Over the last 30 years, a number of genetic and environmental factors that lead to decreased length of life have been identified. Unfortunately, much less progress has been achieved in identifying genes associated with longevity that protect from common diseases or slow the aging process. Recent compelling evidence supports a role for important genetic and environmental interactions on longevity in lower organisms. Although less is known in humans, commonality in molecular and biological processes, evolutionary arguments, and epidemiological data would strongly suggest that similar mechanisms also apply. The completion of the Human Genome Project and the rapid innovations in technology will make possible the identification of human longevity-assurance genes. This article reviews such evidence, its implications for the identification of human longevity-assurance genes, and the significance of finding longevity genes to human health and disease.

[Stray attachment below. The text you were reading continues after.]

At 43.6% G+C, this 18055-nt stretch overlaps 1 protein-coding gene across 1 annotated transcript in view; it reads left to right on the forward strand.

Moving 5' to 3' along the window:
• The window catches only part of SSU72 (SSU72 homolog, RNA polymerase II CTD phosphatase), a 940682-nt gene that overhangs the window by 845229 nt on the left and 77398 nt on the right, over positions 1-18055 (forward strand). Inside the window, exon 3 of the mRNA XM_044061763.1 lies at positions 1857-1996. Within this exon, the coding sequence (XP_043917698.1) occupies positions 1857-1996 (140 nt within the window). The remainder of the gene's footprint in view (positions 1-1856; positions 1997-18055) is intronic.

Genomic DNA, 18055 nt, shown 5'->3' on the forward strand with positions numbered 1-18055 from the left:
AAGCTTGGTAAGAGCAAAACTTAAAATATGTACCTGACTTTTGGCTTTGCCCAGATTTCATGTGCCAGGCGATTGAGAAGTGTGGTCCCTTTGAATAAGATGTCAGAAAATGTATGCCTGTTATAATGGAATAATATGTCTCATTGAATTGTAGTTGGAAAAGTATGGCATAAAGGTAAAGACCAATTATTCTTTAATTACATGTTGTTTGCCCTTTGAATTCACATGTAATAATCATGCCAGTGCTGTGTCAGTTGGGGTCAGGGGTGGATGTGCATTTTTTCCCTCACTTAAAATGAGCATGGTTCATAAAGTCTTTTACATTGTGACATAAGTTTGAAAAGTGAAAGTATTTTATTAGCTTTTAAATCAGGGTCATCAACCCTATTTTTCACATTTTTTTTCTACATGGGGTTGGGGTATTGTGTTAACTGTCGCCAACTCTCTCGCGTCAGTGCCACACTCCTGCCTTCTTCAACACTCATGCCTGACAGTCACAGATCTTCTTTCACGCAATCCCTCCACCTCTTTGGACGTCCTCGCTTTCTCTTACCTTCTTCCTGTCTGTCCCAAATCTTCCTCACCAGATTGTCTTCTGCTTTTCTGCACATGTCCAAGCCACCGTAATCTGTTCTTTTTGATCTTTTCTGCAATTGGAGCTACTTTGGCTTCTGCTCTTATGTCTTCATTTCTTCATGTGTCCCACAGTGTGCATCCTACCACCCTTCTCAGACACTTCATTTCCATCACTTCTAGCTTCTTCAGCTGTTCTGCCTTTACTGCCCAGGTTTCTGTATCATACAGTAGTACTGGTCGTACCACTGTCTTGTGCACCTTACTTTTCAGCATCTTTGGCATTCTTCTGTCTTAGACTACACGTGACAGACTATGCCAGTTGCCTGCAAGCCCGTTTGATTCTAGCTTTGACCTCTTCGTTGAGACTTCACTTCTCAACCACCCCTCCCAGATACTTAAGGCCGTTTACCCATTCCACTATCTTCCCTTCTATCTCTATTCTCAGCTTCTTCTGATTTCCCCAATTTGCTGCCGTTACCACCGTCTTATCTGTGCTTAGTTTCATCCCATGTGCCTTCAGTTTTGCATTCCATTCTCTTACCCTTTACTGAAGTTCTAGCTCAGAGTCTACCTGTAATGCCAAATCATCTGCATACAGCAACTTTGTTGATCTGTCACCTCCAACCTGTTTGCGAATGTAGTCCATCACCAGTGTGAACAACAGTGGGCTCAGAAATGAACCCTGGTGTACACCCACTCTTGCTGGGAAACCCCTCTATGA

|Journals of Gerontology - Series A Biological Sciences and Medical Sciences
|Published - 2001
ASJC Scopus subject areas
- Geriatrics and Gerontology